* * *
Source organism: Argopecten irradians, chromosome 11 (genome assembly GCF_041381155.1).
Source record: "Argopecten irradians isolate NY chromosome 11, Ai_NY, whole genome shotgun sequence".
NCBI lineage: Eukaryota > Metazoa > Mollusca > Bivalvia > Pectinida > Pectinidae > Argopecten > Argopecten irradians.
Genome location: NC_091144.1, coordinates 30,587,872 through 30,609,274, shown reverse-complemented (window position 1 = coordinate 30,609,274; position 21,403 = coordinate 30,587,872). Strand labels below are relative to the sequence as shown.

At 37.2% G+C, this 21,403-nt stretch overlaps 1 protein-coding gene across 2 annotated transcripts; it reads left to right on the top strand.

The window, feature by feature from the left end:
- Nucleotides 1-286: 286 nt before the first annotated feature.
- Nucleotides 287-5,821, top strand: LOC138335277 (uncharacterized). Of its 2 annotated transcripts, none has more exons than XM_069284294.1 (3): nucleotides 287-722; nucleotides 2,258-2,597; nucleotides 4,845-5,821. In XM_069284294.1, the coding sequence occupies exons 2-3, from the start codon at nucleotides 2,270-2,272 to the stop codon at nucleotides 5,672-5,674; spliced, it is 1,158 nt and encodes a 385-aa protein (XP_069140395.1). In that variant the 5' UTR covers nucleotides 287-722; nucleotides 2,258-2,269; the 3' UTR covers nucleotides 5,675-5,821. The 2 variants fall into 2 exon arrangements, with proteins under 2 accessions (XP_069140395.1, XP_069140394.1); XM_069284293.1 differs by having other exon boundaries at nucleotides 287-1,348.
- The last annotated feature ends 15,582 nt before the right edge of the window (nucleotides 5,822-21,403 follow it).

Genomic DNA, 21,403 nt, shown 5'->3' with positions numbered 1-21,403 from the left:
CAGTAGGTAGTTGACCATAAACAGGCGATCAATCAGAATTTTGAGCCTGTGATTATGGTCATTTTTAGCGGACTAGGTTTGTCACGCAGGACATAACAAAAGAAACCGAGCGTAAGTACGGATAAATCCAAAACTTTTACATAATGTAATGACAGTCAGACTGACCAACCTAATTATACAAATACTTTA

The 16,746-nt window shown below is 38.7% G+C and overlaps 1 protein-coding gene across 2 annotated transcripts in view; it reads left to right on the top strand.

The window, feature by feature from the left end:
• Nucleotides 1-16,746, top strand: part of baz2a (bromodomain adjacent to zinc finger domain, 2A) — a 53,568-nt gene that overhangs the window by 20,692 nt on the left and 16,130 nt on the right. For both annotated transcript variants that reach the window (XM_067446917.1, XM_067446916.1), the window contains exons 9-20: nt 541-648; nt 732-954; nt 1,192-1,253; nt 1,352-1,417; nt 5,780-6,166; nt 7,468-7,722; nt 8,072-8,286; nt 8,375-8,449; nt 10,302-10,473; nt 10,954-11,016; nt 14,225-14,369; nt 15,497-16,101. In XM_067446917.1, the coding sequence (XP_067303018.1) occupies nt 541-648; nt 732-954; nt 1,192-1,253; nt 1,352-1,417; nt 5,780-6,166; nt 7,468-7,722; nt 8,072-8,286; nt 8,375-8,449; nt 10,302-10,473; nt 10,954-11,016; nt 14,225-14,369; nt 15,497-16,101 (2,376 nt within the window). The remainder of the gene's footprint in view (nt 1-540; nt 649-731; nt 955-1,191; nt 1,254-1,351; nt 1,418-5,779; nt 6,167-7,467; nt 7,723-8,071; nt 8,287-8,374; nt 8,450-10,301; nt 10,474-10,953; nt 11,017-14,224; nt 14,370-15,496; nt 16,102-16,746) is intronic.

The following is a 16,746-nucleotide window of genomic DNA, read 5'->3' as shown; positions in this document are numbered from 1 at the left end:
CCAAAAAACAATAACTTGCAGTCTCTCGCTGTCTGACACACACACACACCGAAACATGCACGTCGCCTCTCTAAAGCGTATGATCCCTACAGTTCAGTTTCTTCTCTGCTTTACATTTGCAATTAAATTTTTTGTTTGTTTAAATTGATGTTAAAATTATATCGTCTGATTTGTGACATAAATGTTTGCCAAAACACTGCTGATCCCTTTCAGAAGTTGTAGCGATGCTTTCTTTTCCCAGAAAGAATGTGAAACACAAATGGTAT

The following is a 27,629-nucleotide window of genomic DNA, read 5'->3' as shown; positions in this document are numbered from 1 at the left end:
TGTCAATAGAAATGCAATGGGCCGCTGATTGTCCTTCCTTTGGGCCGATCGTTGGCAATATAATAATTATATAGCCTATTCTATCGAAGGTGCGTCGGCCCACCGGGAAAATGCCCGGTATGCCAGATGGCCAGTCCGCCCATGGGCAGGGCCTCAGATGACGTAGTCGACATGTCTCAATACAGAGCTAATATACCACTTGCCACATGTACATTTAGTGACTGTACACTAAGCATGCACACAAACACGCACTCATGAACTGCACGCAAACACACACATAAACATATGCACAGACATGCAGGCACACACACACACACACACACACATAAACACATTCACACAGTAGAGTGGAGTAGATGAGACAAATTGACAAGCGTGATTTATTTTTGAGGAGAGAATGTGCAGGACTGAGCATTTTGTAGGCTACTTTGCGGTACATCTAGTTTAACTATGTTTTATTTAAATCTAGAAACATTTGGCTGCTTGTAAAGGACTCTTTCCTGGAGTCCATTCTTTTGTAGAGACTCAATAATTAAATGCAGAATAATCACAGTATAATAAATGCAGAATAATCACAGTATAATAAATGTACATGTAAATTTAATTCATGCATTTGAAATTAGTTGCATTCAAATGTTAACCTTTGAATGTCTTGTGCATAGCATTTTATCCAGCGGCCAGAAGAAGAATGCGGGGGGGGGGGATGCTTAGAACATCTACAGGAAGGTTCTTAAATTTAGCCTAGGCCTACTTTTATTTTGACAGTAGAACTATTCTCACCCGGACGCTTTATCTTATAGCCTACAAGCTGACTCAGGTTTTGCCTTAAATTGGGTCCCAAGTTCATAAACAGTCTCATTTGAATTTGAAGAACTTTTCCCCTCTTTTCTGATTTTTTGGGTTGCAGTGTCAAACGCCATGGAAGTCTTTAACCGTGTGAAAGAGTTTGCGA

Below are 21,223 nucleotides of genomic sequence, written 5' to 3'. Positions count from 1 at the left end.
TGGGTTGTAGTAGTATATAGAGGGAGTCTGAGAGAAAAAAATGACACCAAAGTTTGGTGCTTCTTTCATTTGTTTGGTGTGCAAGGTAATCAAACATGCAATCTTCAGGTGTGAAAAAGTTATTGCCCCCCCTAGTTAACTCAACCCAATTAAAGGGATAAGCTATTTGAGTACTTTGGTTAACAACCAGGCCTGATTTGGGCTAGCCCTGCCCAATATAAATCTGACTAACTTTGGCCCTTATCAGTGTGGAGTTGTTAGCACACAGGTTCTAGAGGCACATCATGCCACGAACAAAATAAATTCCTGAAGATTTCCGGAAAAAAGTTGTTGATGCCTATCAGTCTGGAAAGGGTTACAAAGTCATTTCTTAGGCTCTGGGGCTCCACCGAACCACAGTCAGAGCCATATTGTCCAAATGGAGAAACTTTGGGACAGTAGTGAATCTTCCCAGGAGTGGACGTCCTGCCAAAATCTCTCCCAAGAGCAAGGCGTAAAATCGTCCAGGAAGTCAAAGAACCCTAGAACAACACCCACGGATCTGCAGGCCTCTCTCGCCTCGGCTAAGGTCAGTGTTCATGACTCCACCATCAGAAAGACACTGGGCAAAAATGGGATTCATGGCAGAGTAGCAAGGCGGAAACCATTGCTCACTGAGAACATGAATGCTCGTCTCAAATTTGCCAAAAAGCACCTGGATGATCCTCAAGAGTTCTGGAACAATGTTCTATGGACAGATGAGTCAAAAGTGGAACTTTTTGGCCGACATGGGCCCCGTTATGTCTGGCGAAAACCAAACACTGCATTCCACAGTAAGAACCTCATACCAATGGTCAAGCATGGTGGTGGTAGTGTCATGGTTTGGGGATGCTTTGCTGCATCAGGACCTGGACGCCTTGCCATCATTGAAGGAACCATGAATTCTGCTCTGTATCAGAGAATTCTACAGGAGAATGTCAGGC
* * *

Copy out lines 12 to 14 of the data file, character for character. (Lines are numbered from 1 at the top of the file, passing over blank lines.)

The 16,746-nt window shown below is 38.7% G+C and overlaps 1 protein-coding gene across 2 annotated transcripts in view; it reads left to right on the top strand.

The window, feature by feature from the left end:
• Nucleotides 1-16,746, top strand: part of baz2a (bromodomain adjacent to zinc finger domain, 2A) — a 53,568-nt gene that overhangs the window by 20,692 nt on the left and 16,130 nt on the right. For both annotated transcript variants that reach the window (XM_067446917.1, XM_067446916.1), the window contains exons 9-20: nt 541-648; nt 732-954; nt 1,192-1,253; nt 1,352-1,417; nt 5,780-6,166; nt 7,468-7,722; nt 8,072-8,286; nt 8,375-8,449; nt 10,302-10,473; nt 10,954-11,016; nt 14,225-14,369; nt 15,497-16,101. In XM_067446917.1, the coding sequence (XP_067303018.1) occupies nt 541-648; nt 732-954; nt 1,192-1,253; nt 1,352-1,417; nt 5,780-6,166; nt 7,468-7,722; nt 8,072-8,286; nt 8,375-8,449; nt 10,302-10,473; nt 10,954-11,016; nt 14,225-14,369; nt 15,497-16,101 (2,376 nt within the window). The remainder of the gene's footprint in view (nt 1-540; nt 649-731; nt 955-1,191; nt 1,254-1,351; nt 1,418-5,779; nt 6,167-7,467; nt 7,723-8,071; nt 8,287-8,374; nt 8,450-10,301; nt 10,474-10,953; nt 11,017-14,224; nt 14,370-15,496; nt 16,102-16,746) is intronic.